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Published by mohawk1680
Shows Fee Simple title is not needed as is being pushed by the Flanagan/Jules comedy team!
Shows Fee Simple title is not needed as is being pushed by the Flanagan/Jules comedy team!

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Published by: mohawk1680 on Feb 04, 2013
Copyright:Attribution Non-commercial


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Some reserves prosper despite Indian Act limitations
 By Richard Foot, PostmediaNewsAugust 13, 2010
Atchison in 2007
Photograph by: Greg Pender/Postmedia News
Take a tour of the Whitecap Dakota First Nation with Chief Darcy Bear, and he’ll show you one of Canada’s top-rated golf courses, an 80,000 square foot casino, a for-profit water utility, a new housingsubdivision, as well as a new hotel under construction.Then he tells you what’s coming: a high-tech business park, aimed at luring manufacturing andaerospace jobs into the community.
Dakota Whitecap Chief Darcy Bear and Saskatoon Mayor Don
 Over the past decade Dakota Whitecap Chief Darcy Bear and his band, with the help of commercialand aboriginal partners, have transformed this small reserve of 350 people on the grasslands southof Saskatoon from an economic backwater into a hive of prosperity.
 And they’ve done it all within the confines of the federal Indian Act without the system of privatized land now being touted by some native leaders as essential to unlocking the untapped land values, and the human capita), of Canada’s First Nations.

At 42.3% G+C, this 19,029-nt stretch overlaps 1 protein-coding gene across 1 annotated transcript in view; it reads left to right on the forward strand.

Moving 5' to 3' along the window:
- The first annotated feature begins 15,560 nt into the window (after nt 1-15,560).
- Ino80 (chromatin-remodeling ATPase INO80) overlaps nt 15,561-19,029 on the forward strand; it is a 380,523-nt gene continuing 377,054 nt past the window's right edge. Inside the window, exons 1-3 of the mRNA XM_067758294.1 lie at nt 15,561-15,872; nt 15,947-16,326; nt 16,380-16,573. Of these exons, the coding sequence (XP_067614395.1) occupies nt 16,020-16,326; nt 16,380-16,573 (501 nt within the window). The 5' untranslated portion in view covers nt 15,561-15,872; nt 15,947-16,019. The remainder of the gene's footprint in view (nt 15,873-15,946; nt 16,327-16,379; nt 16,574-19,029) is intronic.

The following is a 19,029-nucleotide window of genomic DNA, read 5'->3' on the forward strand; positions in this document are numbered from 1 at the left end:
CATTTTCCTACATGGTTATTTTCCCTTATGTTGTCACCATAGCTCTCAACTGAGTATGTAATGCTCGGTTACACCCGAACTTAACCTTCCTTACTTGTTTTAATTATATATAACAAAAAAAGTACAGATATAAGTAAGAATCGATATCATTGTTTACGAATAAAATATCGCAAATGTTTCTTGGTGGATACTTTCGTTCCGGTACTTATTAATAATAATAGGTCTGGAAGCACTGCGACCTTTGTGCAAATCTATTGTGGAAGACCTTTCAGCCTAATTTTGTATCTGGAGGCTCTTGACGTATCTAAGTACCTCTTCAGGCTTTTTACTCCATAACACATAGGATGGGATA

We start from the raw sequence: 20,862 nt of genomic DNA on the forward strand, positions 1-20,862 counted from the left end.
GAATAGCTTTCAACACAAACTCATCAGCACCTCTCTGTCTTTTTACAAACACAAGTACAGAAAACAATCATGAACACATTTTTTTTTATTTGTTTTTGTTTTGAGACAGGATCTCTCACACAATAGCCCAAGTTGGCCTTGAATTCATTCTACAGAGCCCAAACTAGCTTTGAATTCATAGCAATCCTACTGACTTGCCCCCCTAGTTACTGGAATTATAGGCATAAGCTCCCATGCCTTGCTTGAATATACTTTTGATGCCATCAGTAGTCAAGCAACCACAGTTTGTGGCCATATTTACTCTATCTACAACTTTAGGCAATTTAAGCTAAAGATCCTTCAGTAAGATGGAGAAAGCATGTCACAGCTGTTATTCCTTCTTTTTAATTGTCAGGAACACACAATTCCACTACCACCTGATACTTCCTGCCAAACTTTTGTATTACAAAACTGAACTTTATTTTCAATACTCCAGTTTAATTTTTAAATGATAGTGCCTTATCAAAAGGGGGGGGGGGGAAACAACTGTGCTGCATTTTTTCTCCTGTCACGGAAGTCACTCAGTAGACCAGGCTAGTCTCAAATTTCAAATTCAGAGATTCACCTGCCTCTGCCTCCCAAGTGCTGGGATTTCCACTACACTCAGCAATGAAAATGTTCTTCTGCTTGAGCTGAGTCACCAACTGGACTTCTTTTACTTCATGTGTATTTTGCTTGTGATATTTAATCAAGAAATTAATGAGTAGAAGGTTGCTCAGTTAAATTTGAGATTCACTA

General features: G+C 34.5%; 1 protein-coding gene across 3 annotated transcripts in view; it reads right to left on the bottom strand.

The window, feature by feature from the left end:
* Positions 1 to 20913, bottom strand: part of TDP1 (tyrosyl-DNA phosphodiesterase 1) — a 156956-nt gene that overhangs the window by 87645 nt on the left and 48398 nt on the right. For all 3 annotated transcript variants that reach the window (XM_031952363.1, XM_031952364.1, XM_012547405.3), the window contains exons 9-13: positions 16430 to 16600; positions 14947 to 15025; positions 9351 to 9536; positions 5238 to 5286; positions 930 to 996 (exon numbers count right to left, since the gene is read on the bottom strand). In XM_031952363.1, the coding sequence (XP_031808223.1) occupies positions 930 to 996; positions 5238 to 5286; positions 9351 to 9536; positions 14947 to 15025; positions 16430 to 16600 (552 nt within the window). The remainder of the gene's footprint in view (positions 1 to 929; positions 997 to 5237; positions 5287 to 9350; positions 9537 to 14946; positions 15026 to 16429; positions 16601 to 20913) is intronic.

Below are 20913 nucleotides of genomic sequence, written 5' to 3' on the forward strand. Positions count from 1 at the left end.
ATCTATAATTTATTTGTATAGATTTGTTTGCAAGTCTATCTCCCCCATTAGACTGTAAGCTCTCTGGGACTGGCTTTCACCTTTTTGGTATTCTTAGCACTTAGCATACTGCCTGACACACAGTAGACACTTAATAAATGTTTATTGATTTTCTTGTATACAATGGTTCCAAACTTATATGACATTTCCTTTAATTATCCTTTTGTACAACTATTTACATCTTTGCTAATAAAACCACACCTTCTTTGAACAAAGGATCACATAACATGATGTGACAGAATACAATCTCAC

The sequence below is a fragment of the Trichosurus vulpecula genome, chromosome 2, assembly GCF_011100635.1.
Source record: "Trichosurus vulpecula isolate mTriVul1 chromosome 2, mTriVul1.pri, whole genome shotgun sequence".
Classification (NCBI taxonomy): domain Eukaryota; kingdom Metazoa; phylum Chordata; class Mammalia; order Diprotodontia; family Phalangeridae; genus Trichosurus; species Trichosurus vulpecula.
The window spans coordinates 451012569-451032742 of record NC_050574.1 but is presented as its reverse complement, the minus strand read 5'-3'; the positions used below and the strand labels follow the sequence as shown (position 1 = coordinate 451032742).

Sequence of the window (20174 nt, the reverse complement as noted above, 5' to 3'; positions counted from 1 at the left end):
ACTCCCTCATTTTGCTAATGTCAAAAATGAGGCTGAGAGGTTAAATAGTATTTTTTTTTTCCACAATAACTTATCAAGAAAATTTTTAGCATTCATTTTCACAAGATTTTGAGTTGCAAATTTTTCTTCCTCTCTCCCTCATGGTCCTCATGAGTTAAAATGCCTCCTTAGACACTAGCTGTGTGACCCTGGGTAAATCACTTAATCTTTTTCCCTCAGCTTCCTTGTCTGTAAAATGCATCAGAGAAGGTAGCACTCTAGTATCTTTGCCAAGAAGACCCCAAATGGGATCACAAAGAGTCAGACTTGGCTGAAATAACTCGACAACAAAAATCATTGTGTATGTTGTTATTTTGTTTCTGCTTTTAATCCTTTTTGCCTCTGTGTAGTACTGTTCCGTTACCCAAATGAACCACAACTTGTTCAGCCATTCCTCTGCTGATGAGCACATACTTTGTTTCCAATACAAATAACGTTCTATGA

“I don’t think we have to sell off our lands to do business,” says Chief Bear. “We have to remember our traditions as First Nations people. At one time all of North America belonged to First Nations people. We can’t forget that. For me, to privatize and sell off our reserves is not the way to go.”Chief Bear and many of his counterparts are wary, and in some cases scornful, of a proposal beingcirculated by a small group of native leaders and non-native academics, to create private propertyrights on Indian reserves.Almost all aboriginal reserve land in Canada is now owned by Ottawa and the provincialgovernments, and controlled by the federal Department of Indian Affairs. Individuals cannot own property on reserves, or seek full mortgages on the homes they occupy. Similarly, companies cannot purchase reserve lands on which to develop businesses.Manny Jules, the former chief of the Kamloops Indian band in B.C., wants governments to transfer theunderlying title of reserve lands to band governments, which in turn would have the option of offeringup all or parts of a reserve to individuals or companies— native or non-native — for privateownership.The proposal has gained momentum this year with the publication of a book, Beyond the Indian Act:Restoring Aboriginal Property Rights, co-authored by Calgary political scientist and Conservativestrategist Tom Flanagan. He and Mr. Jules say the lack of private property rights on reserves breeds poverty and dependency on government, and bars native people from enjoying some of the most basiceconomic freedoms, such as using the equity in ones’ home to build wealth or even start a business.They also say there are billions of dollars worth of valuable, untapped equity lying idle on Canada’s2.6-million hectares of reserve lands.“I want to free the imagination of individuals so they can be more entrepreneurial, so we can truly begin to develop a middle class on First Nations. Through that, there will be all kinds of pressure tomake sure we have more accountable governments, more infrastructure being built, because we’ll beable to use the value of the land to lever more economic development.”But that, says Chief Bear, is exactly what he’s already doing at Whitecap Dakota, without privateownership. Over the past six years, the reserve’s unemployment rate has shrunk from 70% to five per cent; Whitecap is now a net importer of workers, with 400 people commutingthere every day for work.Aside from Whitecap’s business partnerships, the reserve also has a property tax registry, its own landcode, fully surveyed residential lots and roadways, and every inch of the reserve has been zoned by professional land-use planners.Without the freedom, or inclination, to sell its property, Whitecap attracts investors by issuing long-term leases, up to 49-years for commercial developments, 99 years for residential properties.It’s a similar story at Wikwemikong First Nation in Ontario, at the Tsuu T’ina Nation in Alberta, atWestbank First Nation in B.C.’s Okanagan Valley, or at Membertou First Nation in Nova Scotia.Membertou has an ISO-certified band government with roughly $80 million in annual revenues from

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